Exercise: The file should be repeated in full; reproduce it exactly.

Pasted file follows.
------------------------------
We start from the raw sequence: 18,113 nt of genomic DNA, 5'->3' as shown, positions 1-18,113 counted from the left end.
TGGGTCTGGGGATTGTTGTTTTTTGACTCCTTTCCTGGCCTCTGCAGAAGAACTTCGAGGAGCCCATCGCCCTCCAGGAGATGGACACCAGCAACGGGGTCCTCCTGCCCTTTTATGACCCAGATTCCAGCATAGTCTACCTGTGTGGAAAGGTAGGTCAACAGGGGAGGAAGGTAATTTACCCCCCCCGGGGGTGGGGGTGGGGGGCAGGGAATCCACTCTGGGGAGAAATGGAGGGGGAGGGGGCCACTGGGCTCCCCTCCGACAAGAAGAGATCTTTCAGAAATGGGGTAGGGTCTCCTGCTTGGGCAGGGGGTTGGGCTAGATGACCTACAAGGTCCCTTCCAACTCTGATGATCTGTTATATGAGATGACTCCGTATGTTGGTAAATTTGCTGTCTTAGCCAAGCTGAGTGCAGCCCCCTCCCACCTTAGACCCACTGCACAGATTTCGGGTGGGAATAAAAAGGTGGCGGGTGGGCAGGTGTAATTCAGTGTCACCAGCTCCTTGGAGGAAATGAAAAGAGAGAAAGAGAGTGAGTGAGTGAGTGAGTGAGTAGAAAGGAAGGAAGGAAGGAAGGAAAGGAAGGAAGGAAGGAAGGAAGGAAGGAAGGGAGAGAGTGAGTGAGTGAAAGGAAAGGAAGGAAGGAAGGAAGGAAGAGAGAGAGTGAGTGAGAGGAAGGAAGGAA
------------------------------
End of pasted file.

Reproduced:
We start from the raw sequence: 18,113 nt of genomic DNA, 5'->3' as shown, positions 1-18,113 counted from the left end.
TGGGTCTGGGGATTGTTGTTTTTTGACTCCTTTCCTGGCCTCTGCAGAAGAACTTCGAGGAGCCCATCGCCCTCCAGGAGATGGACACCAGCAACGGGGTCCTCCTGCCCTTTTATGACCCAGATTCCAGCATAGTCTACCTGTGTGGAAAGGTAGGTCAACAGGGGAGGAAGGTAATTTACCCCCCCCGGGGGTGGGGGTGGGGGGCAGGGAATCCACTCTGGGGAGAAATGGAGGGGGAGGGGGCCACTGGGCTCCCCTCCGACAAGAAGAGATCTTTCAGAAATGGGGTAGGGTCTCCTGCTTGGGCAGGGGGTTGGGCTAGATGACCTACAAGGTCCCTTCCAACTCTGATGATCTGTTATATGAGATGACTCCGTATGTTGGTAAATTTGCTGTCTTAGCCAAGCTGAGTGCAGCCCCCTCCCACCTTAGACCCACTGCACAGATTTCGGGTGGGAATAAAAAGGTGGCGGGTGGGCAGGTGTAATTCAGTGTCACCAGCTCCTTGGAGGAAATGAAAAGAGAGAAAGAGAGTGAGTGAGTGAGTGAGTGAGTAGAAAGGAAGGAAGGAAGGAAGGAAAGGAAGGAAGGAAGGAAGGAAGGAAGGAAGGGAGAGAGTGAGTGAGTGAAAGGAAAGGAAGGAAGGAAGGAAGGAAGAGAGAGAGTGAGTGAGAGGAAGGAAGGAA